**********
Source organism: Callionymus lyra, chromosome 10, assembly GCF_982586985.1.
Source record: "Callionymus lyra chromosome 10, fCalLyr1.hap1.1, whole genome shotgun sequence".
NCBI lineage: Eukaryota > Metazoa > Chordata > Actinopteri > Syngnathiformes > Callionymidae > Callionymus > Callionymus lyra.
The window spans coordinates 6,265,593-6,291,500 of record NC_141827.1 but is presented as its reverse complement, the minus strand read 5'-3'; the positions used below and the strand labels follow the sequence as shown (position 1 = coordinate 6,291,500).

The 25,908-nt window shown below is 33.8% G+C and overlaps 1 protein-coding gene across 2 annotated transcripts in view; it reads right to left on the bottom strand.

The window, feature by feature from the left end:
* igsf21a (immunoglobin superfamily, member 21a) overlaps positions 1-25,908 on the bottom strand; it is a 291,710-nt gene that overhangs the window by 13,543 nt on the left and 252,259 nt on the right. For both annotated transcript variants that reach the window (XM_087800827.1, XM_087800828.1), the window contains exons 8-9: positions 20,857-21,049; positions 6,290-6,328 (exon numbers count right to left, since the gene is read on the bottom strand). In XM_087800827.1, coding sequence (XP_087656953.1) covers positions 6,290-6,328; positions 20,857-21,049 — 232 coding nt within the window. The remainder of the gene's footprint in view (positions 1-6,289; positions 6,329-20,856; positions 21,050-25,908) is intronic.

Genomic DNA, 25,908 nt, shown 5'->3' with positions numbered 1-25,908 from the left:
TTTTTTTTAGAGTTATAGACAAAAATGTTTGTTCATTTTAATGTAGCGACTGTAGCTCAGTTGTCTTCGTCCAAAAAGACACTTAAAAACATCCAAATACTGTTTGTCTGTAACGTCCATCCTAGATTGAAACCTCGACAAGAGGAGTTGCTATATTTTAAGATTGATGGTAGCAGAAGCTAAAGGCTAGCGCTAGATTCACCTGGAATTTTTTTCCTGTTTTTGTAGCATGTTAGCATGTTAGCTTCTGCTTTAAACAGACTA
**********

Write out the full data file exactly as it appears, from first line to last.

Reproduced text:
Source organism: Callionymus lyra, chromosome 10, assembly GCF_982586985.1.
Source record: "Callionymus lyra chromosome 10, fCalLyr1.hap1.1, whole genome shotgun sequence".
NCBI lineage: Eukaryota > Metazoa > Chordata > Actinopteri > Syngnathiformes > Callionymidae > Callionymus > Callionymus lyra.
The window spans coordinates 6,265,593-6,291,500 of record NC_141827.1 but is presented as its reverse complement, the minus strand read 5'-3'; the positions used below and the strand labels follow the sequence as shown (position 1 = coordinate 6,291,500).

The 25,908-nt window shown below is 33.8% G+C and overlaps 1 protein-coding gene across 2 annotated transcripts in view; it reads right to left on the bottom strand.

The window, feature by feature from the left end:
* igsf21a (immunoglobin superfamily, member 21a) overlaps positions 1-25,908 on the bottom strand; it is a 291,710-nt gene that overhangs the window by 13,543 nt on the left and 252,259 nt on the right. For both annotated transcript variants that reach the window (XM_087800827.1, XM_087800828.1), the window contains exons 8-9: positions 20,857-21,049; positions 6,290-6,328 (exon numbers count right to left, since the gene is read on the bottom strand). In XM_087800827.1, coding sequence (XP_087656953.1) covers positions 6,290-6,328; positions 20,857-21,049 — 232 coding nt within the window. The remainder of the gene's footprint in view (positions 1-6,289; positions 6,329-20,856; positions 21,050-25,908) is intronic.

Genomic DNA, 25,908 nt, shown 5'->3' with positions numbered 1-25,908 from the left:
TTTTTTTTAGAGTTATAGACAAAAATGTTTGTTCATTTTAATGTAGCGACTGTAGCTCAGTTGTCTTCGTCCAAAAAGACACTTAAAAACATCCAAATACTGTTTGTCTGTAACGTCCATCCTAGATTGAAACCTCGACAAGAGGAGTTGCTATATTTTAAGATTGATGGTAGCAGAAGCTAAAGGCTAGCGCTAGATTCACCTGGAATTTTTTTCCTGTTTTTGTAGCATGTTAGCATGTTAGCTTCTGCTTTAAACAGACTA